Aside from the monarch, the only individuals authorised to wear crowns are the three Kings of Arms, the senior officials of the College of Arms, the heraldic authority of England, Wales and Northern Ireland (Scotland has a separate authority, the Lyon Court). The Garter Principal King of Arms, the most senior King of Arms, wears a gold crown; the Clarenceaux King of Arms (who has authority over southern England) and the Norroy and Ulster King of Arms (who has authority over northern England and Northern Ireland) both wear silver gilt crowns. These crowns are not set with any precious jewels; they are not engrailed with any particular designs.

Along with persons of nobility, the coronation ceremonies are also attended by a wide range of political figures, including all members of the Cabinet of the United Kingdom, the Prime Minister of the United Kingdom, all Prime Ministers and Governors General of the Commonwealth Realms, all Governors of British Crown Colonies, as well as the Heads of State of other independent nations of the Commonwealth. Dignitaries and representatives from other nations are also customarily invited.

Recognition and oath

George IV's train was borne by eight eldest sons of peers and by the Master of the Robes.
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George IV's train was borne by eight eldest sons of peers and by the Master of the Robes.

The Sovereign enters Westminster Abbey wearing the Crimson Robe. The Robe consists of an ermine cape and a long crimson velvet train. After the coronation, the Robe is also used at State Openings of Parliament.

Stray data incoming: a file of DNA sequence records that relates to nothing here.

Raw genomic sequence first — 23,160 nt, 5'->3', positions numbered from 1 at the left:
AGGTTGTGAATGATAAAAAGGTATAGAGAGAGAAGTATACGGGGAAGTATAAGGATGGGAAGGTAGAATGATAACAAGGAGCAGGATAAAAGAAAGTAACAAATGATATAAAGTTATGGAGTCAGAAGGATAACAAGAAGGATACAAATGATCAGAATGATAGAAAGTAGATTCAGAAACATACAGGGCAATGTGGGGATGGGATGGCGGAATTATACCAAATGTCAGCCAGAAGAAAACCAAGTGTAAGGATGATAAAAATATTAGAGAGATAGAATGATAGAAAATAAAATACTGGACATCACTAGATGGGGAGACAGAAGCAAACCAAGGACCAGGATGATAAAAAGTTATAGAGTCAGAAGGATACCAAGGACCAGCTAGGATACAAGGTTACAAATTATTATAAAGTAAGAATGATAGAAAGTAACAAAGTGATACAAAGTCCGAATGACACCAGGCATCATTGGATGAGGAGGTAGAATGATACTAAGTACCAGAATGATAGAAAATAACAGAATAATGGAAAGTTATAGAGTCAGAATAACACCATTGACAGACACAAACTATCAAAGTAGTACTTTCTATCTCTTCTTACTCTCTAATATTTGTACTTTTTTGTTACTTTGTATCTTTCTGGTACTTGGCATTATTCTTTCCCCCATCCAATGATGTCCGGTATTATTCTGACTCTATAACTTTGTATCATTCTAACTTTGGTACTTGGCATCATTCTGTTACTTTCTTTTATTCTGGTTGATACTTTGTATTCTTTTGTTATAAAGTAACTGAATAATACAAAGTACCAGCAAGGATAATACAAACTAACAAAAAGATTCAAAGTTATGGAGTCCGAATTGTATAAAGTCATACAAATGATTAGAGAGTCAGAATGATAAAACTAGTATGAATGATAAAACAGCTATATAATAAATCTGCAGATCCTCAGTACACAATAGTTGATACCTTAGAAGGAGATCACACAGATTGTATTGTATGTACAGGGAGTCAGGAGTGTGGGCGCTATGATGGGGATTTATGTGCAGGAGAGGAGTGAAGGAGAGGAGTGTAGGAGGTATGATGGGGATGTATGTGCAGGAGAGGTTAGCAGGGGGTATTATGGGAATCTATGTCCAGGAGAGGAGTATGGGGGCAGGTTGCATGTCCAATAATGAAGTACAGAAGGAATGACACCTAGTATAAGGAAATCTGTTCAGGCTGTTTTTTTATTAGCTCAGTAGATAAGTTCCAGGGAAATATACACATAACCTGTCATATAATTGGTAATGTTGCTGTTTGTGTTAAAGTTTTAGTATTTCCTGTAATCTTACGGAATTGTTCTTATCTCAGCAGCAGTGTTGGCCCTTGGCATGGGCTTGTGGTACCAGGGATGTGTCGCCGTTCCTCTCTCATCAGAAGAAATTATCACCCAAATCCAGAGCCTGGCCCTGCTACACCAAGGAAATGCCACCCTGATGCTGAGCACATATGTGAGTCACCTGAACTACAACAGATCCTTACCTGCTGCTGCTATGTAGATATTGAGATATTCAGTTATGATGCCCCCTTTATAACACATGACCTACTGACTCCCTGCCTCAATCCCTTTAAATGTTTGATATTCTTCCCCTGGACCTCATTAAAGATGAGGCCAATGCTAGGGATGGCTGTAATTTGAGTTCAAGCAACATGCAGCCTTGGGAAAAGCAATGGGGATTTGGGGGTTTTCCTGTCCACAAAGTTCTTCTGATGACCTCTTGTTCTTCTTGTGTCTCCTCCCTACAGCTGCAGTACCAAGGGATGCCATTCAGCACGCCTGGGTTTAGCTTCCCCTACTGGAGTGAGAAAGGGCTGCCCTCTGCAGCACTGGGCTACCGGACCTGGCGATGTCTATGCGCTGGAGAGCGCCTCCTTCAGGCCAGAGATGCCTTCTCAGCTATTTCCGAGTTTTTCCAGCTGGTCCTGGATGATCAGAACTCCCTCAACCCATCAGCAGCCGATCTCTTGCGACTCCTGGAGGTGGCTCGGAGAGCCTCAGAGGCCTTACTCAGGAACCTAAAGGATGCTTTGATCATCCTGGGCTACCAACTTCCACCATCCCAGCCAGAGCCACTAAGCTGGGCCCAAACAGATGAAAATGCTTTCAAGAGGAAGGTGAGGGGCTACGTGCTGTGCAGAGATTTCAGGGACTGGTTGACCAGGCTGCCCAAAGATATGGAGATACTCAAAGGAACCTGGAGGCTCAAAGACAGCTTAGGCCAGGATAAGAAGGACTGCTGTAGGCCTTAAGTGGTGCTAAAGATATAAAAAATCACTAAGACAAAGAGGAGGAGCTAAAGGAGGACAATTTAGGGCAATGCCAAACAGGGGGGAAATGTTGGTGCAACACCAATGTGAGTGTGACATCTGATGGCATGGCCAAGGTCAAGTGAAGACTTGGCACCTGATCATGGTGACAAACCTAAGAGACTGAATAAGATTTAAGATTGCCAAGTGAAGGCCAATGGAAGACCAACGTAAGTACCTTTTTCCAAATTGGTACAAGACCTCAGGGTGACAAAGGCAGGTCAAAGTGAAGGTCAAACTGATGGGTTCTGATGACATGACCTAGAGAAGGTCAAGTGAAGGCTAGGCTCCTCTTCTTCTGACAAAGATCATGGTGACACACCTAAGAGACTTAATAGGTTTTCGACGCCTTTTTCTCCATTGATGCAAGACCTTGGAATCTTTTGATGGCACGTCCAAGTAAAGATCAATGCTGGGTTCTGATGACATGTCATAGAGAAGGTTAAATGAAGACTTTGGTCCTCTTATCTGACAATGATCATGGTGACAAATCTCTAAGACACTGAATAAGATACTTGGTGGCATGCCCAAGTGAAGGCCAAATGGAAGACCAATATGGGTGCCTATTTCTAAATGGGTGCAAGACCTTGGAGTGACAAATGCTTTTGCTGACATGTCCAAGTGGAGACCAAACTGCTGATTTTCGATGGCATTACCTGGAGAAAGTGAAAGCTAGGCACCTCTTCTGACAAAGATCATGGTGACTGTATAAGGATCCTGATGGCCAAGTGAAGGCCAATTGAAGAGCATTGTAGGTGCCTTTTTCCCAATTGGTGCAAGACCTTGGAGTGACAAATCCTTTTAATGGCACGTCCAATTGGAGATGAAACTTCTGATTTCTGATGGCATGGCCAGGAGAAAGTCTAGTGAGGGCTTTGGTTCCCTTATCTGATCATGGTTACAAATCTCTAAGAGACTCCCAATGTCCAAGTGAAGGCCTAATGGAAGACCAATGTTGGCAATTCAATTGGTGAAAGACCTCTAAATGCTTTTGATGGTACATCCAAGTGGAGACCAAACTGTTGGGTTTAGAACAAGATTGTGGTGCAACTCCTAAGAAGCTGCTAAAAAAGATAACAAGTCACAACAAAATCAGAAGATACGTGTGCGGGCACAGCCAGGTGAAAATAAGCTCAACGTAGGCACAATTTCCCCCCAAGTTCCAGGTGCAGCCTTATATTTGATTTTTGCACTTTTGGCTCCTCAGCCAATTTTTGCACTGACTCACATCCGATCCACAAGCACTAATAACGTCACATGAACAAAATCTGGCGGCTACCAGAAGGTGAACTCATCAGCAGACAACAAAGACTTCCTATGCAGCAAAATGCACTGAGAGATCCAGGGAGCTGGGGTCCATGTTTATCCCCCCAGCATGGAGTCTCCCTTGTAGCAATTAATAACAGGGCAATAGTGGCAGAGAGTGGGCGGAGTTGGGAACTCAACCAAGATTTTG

Once the Sovereign takes his or her seat on the Chair of Estate, the Garter Principal King of Arms, the Archbishop of Canterbury, the Lord Chancellor, the Lord Great Chamberlain, the Lord High Constable and the Earl Marshal go to the east, south, west and north of the Abbey. At each side, the Archbishop calls for the Recognition of the Sovereign, with the words, "Sirs, I here present unto you ..., your undoubted King. Wherefore all you who are come this day to do your homage and service, are you willing to do the same? " After the people acclaim the Sovereign at each side, the Archbishop administers an oath to the Sovereign. The oath has varied over the years; at Elizabeth II's coronation, the exchange between the Queen and the Archbishop was as follows:

The Archbishop of Canterbury: "Will you solemnly promise and swear to govern the Peoples of the United Kingdom of Great Britain and Northern Ireland, Canada, Australia, New Zealand, the Union of South Africa, Pakistan and Ceylon, and of your Possessions and other Territories to any of them belonging or pertaining, according to their respective laws and customs?"
The Queen: "I solemnly promise so to do."
The Archbishop of Canterbury: "Will you to your power cause Law and Justice, in Mercy, to be executed in all your judgements?"
The Queen: "I will."